Trail of Cthulhu: The Kingsbury Horror

Trail of Cthulhu: The Kingsbury Horror

 
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This review is by Jeremy Wong, my friend, colleague, and mind-theater adversary.

Anyway, here are some stats…

An (Included) Adventure for Trail of Cthulhu

Trail of Cthulhu is an award-winning roleplaying game of investigative horror, powered by the GUMSHOE system. This adventure comes inside the base book.

Pelgrane Press
248 pg. PDF/Print
Price: $24.99/$39.95

 
 
 

The Pitch

The investigators are set off on the trail of a real-life serial killer in 1938 Cleveland. The “Butcher of Kingsbury Run” seems to have an unhealthy obsession with tattoos, Greco-Roman mythology, and taking pieces of his victims. And that’s before the time travel.

The System

Trail of Cthulhu is a system that needs no introduction.

Okay, maybe it does. The GUMSHOE system that powers it is worth many blog posts, but the long and short is that it’s about competent player characters that investigate. BRPS (the system that powers the eternal classic and my first love Call of Cthulhu) and D&D were both originally used for fantasy combat games about crawling through dungeons; as a result, their mechanics will always be tainted by the combat-subgame that was always at its heart.

GUMSHOE (like its pseudo-successor, The Yellow King Roleplaying Game) is about investigation. The mechanics for things like combat or tests are even simpler than the very simple Call of Cthulhu. The GM is exposed to a wide suite of new tools based around gathering clues, though for the players it mostly means less rolling.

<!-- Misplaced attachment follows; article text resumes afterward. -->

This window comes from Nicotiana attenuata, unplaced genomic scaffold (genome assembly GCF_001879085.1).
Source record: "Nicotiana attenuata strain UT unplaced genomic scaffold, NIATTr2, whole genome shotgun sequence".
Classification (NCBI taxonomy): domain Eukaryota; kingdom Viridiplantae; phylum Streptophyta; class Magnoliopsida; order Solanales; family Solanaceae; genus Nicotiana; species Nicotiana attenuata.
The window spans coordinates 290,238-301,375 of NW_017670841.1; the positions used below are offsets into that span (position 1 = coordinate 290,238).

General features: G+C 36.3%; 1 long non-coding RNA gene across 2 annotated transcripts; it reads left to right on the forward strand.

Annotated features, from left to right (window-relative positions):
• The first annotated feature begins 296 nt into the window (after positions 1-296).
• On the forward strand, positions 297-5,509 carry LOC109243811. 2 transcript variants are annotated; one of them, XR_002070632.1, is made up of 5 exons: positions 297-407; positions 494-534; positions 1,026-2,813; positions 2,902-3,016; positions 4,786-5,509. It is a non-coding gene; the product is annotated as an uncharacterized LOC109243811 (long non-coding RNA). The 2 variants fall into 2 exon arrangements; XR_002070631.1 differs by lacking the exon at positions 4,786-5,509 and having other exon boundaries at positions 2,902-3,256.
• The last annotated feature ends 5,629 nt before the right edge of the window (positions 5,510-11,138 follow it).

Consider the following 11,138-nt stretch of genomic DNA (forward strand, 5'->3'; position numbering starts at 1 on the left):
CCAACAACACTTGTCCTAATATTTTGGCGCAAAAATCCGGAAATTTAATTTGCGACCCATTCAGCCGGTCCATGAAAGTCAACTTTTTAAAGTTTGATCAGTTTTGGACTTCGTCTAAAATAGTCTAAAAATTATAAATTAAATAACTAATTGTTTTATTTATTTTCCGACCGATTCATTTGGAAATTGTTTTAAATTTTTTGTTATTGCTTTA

That said, this could easily be adapted to Call of Cthulhu or any other investigative game - GURPS or D20 or maybe Fate depending on how you play your investigations.

 
 
 

Introduction

The Setting.
This game is set in Cleveland in 1938.

That’s probably not negotiable. I mean, you could change that around if you’re a competent GM, but that’s a big part of the game. Trail of Cthulhu, even moreso than its predecessors, really prizes historical feel. Not that it’s nitty-gritty with the details but that its historical attention to detail creates immense verisimilitude for its setting.

Here’s an example; Call of Cthulhu is set in the 1920s, maybe around Arkham. Do you know what that means? I don’t. I don’t know anything about Boston, much less the world and social norms of 1920s Boston.

But The Kingsbury Horror is filled with bits of Cleveland lore and history, and it burts with interesting details about the feel of the city. It ties deeply to one of its most infamous criminals (the technically unresolved Cleveland Torso Murderer) and stripping all that out takes a good deal of the fun away from the game.

The city is filled with tools - corrupt cops, hoboes, neighborhoods, colleges - that get brief but interesting mentions in the book. Taking them away would be like taking away the setting of Exalted and sticking the paradigm of “super-powered reborn gods” in some other setting.

 
 
 

The Action.
Setting aside, the adventure is good… but not amazing. There are a few “wow” moments and a lot of good creepy scenes. However, they end the way so many Call of Cthulhu adventures end - a confrontation in a spooky lab or hideout. Seen it.

The GUMSHOE system is all about breadcrumbs; players are constantly getting tools to go to new areas and investigate new leads. That’s done in spades, but the supernatural elements and the mundane investigations don’t really mesh well.

The Torso Killer (also called “The Butcher” or “The Butcher of Kingsbury Run”) is assembling a mysterious idol to Scylla (the very same of Greek myth.) But why? I guess because he’s crazy.